May 2017 Credo
In 1 John 4:8, we find the briefest but most profound description of God: ‘God is love’. Christian philosophers and theologians have long pointed out that the message that God is love is one that is totally new and unheard of in any culture or religious system. This idea cannot be harmonised with the Absolute of Plato, the Brahma of Hinduism and the Allah of Islam.
This has prompted theologians like Emil Brunner to assert in his Dogmatics that ‘God is love’ ‘is the most daring statement that has ever been made in human language’.
In God’s dealings with Israel recorded in the pages of the OT, God’s love is made manifest again and again in his faithfulness to his chosen people, despite their unfaithfulness towards him.
Thus Brunner could write: ‘God’s faithfulness to his unfaithful people springs out of an incomprehensible love, for which the “foolish” love of Hosea for his unfaithful wife is both the most daring parable of the love of God and also one which is chosen by God himself’.
In the NT the love of God is demonstrated supremely in Jesus Christ. The oft-quoted verse from the Gospel of John shows the extent of the divine love: ‘For God so loved the world that he gave his only Son, that whoever believes in him should not perish but have eternal life’ (Jn 3:16).
It is important to note that God’s love is neither only lavished nor dependent on his creatures. To say that God is love is to underscore the fact that love is what God immutably and eternally is. Put differently, God’s love is not dependent or contingent upon there being creatures for him to love.
This means that in the eternal God there is that mutual self-giving that is love. This reminds us of just how important the doctrine of the Trinity is to our understanding and conception of God. Because the one God is Being-in-communion, the koinonia and mutual indwelling of Father, Son and Holy Spirit, there is in the eternal life of the Trinity a love that is free, total and unconditional.
However, to say that in the triune God there is the mutual self-giving that is love is not to endorse the idea that God loves himself. Theologians like John Frame, for example, understand divine love as ‘God’s self-love’. There are attendant dangers in conceiving of divine love in this way.
Although in human experience, love is somehow always tainted with self-centredness, we must be careful never to project this onto God. To speak of the divine love as ‘God’s self-love’ is to suggest that God is in some sense self-centred. It is to suggest that God’s love is not directed at another, but is instead turned inward towards himself.
Put differently, to speak of the divine love in this way is to already push the Trinity into the background and to conceive of God – however unreflexively and non-deliberately – as a monad.
Thus, Wolfhart Pannenberg rightly asserts in the first volume of his three-volume systematics that we must oppose ‘the statement that God is he who eternally loves himself’. Because the one God is triune – Father, Son and Holy Spirit – our understanding of divine love must be understood in light of the eternal relationship of the three persons.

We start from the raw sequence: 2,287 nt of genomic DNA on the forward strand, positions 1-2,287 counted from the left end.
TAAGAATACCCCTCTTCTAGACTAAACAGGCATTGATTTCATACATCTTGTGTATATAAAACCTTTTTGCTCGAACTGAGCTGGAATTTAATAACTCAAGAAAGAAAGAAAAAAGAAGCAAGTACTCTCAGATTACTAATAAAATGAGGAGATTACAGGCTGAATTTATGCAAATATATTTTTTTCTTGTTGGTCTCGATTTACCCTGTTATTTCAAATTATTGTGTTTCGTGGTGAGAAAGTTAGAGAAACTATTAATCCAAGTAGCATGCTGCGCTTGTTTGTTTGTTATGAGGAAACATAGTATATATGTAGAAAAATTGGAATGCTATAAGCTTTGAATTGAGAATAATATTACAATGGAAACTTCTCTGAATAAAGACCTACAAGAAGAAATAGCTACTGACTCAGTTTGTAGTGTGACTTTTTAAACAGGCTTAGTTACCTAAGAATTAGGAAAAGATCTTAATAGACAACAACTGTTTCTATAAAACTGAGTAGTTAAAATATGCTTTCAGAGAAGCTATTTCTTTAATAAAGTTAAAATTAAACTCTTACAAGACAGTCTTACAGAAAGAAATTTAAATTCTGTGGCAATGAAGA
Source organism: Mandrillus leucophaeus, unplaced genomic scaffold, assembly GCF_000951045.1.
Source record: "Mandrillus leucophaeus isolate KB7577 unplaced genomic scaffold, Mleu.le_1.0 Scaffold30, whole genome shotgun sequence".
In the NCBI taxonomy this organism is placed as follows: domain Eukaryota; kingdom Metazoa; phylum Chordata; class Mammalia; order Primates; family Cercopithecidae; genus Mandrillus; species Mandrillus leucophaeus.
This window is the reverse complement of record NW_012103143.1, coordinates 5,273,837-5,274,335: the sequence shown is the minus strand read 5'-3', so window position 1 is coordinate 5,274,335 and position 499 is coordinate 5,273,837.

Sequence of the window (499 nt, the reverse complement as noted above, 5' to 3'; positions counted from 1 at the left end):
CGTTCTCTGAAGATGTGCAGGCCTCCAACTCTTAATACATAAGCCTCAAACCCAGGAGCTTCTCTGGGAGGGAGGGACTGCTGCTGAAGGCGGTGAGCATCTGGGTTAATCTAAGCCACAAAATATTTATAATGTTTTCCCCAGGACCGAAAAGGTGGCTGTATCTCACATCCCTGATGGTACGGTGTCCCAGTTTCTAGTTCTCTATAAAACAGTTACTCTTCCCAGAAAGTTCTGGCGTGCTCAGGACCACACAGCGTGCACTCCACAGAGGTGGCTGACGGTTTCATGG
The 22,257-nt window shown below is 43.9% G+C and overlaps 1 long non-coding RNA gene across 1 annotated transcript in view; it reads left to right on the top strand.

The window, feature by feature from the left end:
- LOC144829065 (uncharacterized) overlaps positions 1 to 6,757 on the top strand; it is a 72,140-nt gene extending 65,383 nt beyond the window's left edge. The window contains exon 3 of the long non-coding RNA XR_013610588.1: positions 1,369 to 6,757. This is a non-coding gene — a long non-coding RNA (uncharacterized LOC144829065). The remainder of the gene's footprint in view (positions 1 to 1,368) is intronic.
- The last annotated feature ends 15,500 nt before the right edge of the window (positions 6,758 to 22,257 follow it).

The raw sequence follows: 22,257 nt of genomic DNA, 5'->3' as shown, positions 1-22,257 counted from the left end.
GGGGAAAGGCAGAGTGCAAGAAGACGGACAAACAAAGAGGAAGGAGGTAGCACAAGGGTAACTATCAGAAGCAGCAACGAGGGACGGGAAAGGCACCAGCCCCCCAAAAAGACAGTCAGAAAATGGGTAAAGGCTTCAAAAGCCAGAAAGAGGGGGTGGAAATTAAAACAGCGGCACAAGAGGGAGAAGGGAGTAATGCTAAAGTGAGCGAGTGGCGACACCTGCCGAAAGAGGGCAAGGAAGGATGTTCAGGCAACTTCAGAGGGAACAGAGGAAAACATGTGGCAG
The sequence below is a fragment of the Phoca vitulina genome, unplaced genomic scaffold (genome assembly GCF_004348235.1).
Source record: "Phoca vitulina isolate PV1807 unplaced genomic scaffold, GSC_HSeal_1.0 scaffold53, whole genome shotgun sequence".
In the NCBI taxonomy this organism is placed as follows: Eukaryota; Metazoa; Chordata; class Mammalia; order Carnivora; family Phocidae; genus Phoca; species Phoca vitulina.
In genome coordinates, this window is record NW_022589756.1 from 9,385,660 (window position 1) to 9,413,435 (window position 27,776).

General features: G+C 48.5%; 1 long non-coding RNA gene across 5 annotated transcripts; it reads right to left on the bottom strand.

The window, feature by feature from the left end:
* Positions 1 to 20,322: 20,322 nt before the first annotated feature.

Thus, we should not conceive of God as loving himself eternally. We must say instead, with Pannenberg, that ‘from all eternity the Father loves the Son, the Son loves the Father, and the Spirit loves the Father in the Son and the Son in the Father’.
However, even the concept of the mutual indwelling of the three persons of the Godhead in each other (perichoresis) poses some dangers. Perichoresis should not lead us to think that the one loves the other only because he sees himself in the other.
Pannenberg explains: ‘If, however, the one loves self in the other instead of loving the other as other, then love falls short of the full self-giving which is the condition that the one who loves be given self afresh in the responsive love of the one who is loved’.
God is love. This means, as we have seen, that God’s very nature is love. This further means that God loves not because he has to answer to a law outside of himself. As Ron Highfield has put it so profoundly, ‘[God] is completely free and totally himself in his action’.
Finally, it must be pointed out that the God who is love is also holy. The divine love that the Bible refers to is the love of the God who is holy. But in the same way, the holiness about which Scripture speaks is that of the God who is love.
Some theologians are uneasy with placing holiness and love so closely together. This is because holiness suggests distance, while love creates koinonia. Holiness signifies glory and sovereignty, while love has to do with surrender, sacrifice and selflessness.
So great is the perceived contrast between holiness and love that theologians like Jack Cottrell ask: ‘How can God fulfil the requirements of both love and holiness towards sinners at the same time?’ Convinced that this is almost impossible, Cottrell argues that before the fall, the two attributes were in ‘perfect harmony’. But the fall has placed them ‘in a state of tension and opposition’.
But to think of God in this way is to over-anthropomorphize him – it is to impose human limitations on him. Just as nothing outside of God or other than him can determine or direct his love, so no contingent reality can compromise his holiness.
God is eternally and unchangeably holy love. There is no dilemma, no tension in God.
Dr Roland Chia is Chew Hock Hin Professor of Christian Doctrine at Trinity Theological College and Theological and Research Advisor for the Ethos Institute for Public Christianity.